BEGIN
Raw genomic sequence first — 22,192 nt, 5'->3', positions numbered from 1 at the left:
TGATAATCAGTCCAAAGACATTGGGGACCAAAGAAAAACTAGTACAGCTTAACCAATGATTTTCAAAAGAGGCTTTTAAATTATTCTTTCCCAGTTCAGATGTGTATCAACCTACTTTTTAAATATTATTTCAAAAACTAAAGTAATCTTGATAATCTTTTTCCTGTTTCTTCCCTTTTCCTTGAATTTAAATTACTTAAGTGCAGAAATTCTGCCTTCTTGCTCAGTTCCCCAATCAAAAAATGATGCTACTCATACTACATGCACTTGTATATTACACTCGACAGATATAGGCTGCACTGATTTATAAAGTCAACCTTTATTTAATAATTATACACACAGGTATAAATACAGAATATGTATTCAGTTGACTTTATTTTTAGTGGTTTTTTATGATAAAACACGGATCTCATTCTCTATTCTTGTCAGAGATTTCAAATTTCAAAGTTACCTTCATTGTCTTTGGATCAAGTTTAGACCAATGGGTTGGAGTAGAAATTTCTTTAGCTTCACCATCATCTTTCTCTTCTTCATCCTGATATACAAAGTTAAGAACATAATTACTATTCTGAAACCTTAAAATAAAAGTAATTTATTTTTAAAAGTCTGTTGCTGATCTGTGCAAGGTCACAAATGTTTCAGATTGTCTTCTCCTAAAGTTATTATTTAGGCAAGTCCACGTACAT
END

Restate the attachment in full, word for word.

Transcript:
Raw genomic sequence first — 22,192 nt, 5'->3', positions numbered from 1 at the left:
TGATAATCAGTCCAAAGACATTGGGGACCAAAGAAAAACTAGTACAGCTTAACCAATGATTTTCAAAAGAGGCTTTTAAATTATTCTTTCCCAGTTCAGATGTGTATCAACCTACTTTTTAAATATTATTTCAAAAACTAAAGTAATCTTGATAATCTTTTTCCTGTTTCTTCCCTTTTCCTTGAATTTAAATTACTTAAGTGCAGAAATTCTGCCTTCTTGCTCAGTTCCCCAATCAAAAAATGATGCTACTCATACTACATGCACTTGTATATTACACTCGACAGATATAGGCTGCACTGATTTATAAAGTCAACCTTTATTTAATAATTATACACACAGGTATAAATACAGAATATGTATTCAGTTGACTTTATTTTTAGTGGTTTTTTATGATAAAACACGGATCTCATTCTCTATTCTTGTCAGAGATTTCAAATTTCAAAGTTACCTTCATTGTCTTTGGATCAAGTTTAGACCAATGGGTTGGAGTAGAAATTTCTTTAGCTTCACCATCATCTTTCTCTTCTTCATCCTGATATACAAAGTTAAGAACATAATTACTATTCTGAAACCTTAAAATAAAAGTAATTTATTTTTAAAAGTCTGTTGCTGATCTGTGCAAGGTCACAAATGTTTCAGATTGTCTTCTCCTAAAGTTATTATTTAGGCAAGTCCACGTACAT